Researchers at the University of Utah (U of U) Health report that a fungus that is a common cause of fungal meningitis undergoes a transformation once it enters the body, allowing it to infect the brain. Studies in mice showed that as the fungal intruder travels through the body, it shrinks and acquires characteristics that help the infection to spread, all in a matter of days.

The discovery could lead to new strategies for blocking Cryptococcus neoformans infection and preventing detrimental effects on the host. C. neoformans is the leading cause of a rare but deadly swelling of the brain that occurs in people with weakened immune systems.

The university team published its study “A dissemination-prone morphotype enhances extrapulmonary organ entry by the fungus Cryptococcus neoformans” in Cell Host and Microbe.

“Environmental pathogens move from ecological niches to mammalian hosts, requiring adaptation to dramatically different environments. Microbes that disseminate farther, including the fungal meningitis pathogen C. neoformans, require additional adaptation to diverse tissues,” the investigators wrote.

“We demonstrate that the formation of a small C. neoformans morphotype—called ‘seed’ cells due to their colonizing ability—is critical for extrapulmonary organ entry. Seed cells exhibit changes in fungal cell size and surface expression that result in an enhanced macrophage update. Seed cell formation is triggered by environmental factors, including C. neoformans’ environmental niche, and pigeon guano with phosphate plays a central role.

The infectious fungus Cryptococcus neoformans rapidly enlarges and shrinks in size to withstand different microenvironments in the body. [Steven Denham]

“Seed cells show the enhanced expression of phosphate acquisition genes, and mutants unable to acquire phosphate fail to adopt the seed cell morphotype. Additionally, phosphate can be released by tissue damage, potentially establishing a feed-forward loop of seed cell formation and dissemination. Thus, C. neoformans’ size variation represent inducible morphotypes that change host interactions to facilitate microbe spread.”

Cryptococcus cells in the lungs are diverse with different sizes and different appearances. So, when my graduate student showed me pictures of the uniformity of cells from the brain, I was shocked,” said Jessica Brown, PhD, associate professor of pathology at U of U Health and the study’s senior author. “It suggested that there was some very strong reason why only this population of cells were making it that far into the body.”

Fungus thrives in many different habitats

Brown’s fascination with the fungus came from the observation that it thrives in so many different habitats. In the wild, the organism lives in rotting wood and bird droppings. If it is inadvertently inhaled, the fungus can survive in the lungs and then travel in the bloodstream to the brain and other organs, each of which has its own challenging micro-environment.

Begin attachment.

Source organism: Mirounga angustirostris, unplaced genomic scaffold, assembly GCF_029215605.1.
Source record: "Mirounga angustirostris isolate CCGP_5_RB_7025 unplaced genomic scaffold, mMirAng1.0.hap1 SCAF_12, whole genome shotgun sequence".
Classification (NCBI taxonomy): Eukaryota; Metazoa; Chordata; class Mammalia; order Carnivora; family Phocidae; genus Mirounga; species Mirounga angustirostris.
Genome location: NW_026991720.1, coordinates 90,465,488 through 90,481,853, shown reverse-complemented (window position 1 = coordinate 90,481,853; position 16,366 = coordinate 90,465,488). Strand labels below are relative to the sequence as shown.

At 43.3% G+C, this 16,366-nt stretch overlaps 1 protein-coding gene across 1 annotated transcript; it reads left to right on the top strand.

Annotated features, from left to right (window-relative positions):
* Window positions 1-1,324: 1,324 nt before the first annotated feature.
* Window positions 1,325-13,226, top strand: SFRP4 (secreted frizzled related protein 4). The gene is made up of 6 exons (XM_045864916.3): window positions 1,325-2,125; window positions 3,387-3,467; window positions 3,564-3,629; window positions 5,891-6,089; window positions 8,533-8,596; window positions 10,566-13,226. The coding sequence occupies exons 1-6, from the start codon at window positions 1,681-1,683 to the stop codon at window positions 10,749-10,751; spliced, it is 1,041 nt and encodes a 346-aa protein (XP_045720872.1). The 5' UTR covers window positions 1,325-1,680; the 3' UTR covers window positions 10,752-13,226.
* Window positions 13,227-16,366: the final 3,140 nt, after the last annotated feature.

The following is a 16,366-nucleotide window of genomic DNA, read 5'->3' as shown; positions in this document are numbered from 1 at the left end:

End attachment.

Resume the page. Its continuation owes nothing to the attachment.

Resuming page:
Previously, other scientists found that the fungus copes with living in the lungs by growing to 10 times its normal size, presumably becoming too large for the host immune system to destroy. But in other parts of the body, fungal cells are much smaller. Brown wondered, could the cells’ extra-small size be another type of advantage? Perhaps that characteristic helps them colonize other organs, such as the brain.

To find out, her team infected mice with various sizes of C. neoformans. They found that in comparison to medium and large cells, the smallest cells preferentially infected the brain. These cells were not only diminutive but differed in other ways. Compared to larger fungal cells, they had unique features on their surface that were similarly important for accessing the brain. They also turned on a different set of genes.

This evidence suggested that the small fungal cells, that Brown dubbed “seed” cells, were not just miniature versions of larger cells. They had undergone a wholesale change.

After searching for triggers, Brown’s group found that a specific chemical—phosphate—could induce the shift. Knowing that phosphate is released when tissue is damaged during infection, Brown speculates that the chemical accumulates in the lungs, the first site where fungi settle after entering the body. This allows the fungal cells to reconfigure themselves as seed cells, which enables the infection to spread further.

From bird guano to the brain

The fungi’s ability to effectively target the brain may have originated from a unique source: bird guano. C. neoformans thrive in pigeon droppings, which have high levels of the seed cell-triggering molecule, phosphate.

Brown thinks this could demonstrate how the fungus’ pathogenicity arose in the first place.

“We think that selective pressures from environmental niches like pigeon guano are somehow able to confer to C. neoformans the ability to infect mammals,” she said.

Regardless of how the fungus’ infectious property arose, Brown’s team is now trying to block that ability with FDA-approved drugs. They are determining whether there may be an existing compound that blocks C. neoformans from becoming seed cells that could provide a ready-to-go remedy for preventing or treating fungal meningitis.